A helpline which supports lesbian, gay, bisexual and transgender (LGBT) victims of domestic violence could close after the cancellation of its government funding.
The helpline is run by the charity Broken Rainbow. It offers information about housing, counselling, talking to the police and where to get legal advice.
Currently, the charity can only afford to have one person man the helpline at a time. They fear that this means many victims of domestic violence will be unable to get through, and that this may put them off trying again.
According to the charity’s service delivery manager Wendy Wilde, the helpline assisted over five thousand people last year.
“…there are very few other services for [LGBT victims] to go to and not one that offers national support in the way we do”.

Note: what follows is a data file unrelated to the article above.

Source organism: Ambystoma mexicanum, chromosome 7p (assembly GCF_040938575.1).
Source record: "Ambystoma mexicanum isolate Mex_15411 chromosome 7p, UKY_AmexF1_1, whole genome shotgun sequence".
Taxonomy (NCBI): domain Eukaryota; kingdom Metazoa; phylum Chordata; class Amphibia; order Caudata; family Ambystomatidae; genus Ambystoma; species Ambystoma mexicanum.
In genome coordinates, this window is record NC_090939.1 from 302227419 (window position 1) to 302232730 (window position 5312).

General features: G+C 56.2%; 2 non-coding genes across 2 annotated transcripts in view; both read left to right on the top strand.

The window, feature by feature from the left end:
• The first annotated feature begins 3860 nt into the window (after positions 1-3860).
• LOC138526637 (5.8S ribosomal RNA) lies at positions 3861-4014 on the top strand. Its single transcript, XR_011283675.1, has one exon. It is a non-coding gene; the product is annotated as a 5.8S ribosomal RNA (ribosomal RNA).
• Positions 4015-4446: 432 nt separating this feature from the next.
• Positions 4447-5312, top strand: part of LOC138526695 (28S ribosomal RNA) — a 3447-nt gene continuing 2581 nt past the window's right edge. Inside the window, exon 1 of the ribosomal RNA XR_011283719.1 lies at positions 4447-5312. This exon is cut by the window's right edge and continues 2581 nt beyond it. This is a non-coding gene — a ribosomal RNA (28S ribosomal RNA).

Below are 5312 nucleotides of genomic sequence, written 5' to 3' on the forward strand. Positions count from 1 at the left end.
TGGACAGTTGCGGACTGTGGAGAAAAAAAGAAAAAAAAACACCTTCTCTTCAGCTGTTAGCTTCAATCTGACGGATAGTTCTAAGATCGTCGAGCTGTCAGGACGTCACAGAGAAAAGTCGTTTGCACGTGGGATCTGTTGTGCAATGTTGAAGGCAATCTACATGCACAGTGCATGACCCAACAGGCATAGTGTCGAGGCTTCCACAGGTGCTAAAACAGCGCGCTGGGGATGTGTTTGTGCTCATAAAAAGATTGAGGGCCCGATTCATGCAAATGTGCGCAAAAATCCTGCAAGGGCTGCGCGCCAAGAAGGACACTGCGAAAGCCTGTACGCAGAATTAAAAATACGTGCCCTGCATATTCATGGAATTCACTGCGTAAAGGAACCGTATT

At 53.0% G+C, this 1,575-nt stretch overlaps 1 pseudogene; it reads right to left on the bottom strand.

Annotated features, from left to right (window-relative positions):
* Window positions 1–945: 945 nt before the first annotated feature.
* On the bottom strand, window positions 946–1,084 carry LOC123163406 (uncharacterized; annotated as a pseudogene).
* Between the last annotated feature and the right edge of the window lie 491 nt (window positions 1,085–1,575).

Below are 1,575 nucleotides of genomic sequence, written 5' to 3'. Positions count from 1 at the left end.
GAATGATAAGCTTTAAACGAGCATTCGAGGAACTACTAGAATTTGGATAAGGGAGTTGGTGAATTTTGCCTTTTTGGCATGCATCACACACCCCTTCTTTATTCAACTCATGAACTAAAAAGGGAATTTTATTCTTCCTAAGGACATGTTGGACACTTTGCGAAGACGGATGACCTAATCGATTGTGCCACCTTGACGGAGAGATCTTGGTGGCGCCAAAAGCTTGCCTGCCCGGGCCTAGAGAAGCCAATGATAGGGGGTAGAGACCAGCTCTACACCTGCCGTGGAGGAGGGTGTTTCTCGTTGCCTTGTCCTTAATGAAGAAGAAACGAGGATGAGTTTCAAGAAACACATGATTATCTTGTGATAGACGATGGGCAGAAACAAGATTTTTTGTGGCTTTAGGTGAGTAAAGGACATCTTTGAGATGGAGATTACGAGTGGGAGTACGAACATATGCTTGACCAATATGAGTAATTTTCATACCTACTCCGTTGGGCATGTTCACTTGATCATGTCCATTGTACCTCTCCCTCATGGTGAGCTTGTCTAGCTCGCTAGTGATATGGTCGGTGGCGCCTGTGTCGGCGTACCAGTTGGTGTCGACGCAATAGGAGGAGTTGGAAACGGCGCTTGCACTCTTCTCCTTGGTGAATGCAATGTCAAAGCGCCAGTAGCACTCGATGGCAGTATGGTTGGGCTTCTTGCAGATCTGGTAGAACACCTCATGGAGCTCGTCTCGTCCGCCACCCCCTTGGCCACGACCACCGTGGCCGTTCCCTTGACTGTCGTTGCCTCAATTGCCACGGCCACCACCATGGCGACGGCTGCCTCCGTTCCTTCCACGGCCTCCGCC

Funding came primarily from the Home Office, but it also received money from a number of smaller grants. However, Jo Harvey-Barringer, Broken Rainbow’s managing director, said these grants were not sufficient to continue funding the helpline.
Getting the support of larger corporate funders was a challenge, she explained, because it was easier to support organisations which “aren’t confronting something unpalatable within [the LGBT] community”.
Last year, Broken Rainbow launched a campaign to raise awareness of domestic violence in LGBT relationships. They claimed that people in same-sex relationships were twice as likely to experience abuse as people in heterosexual couples.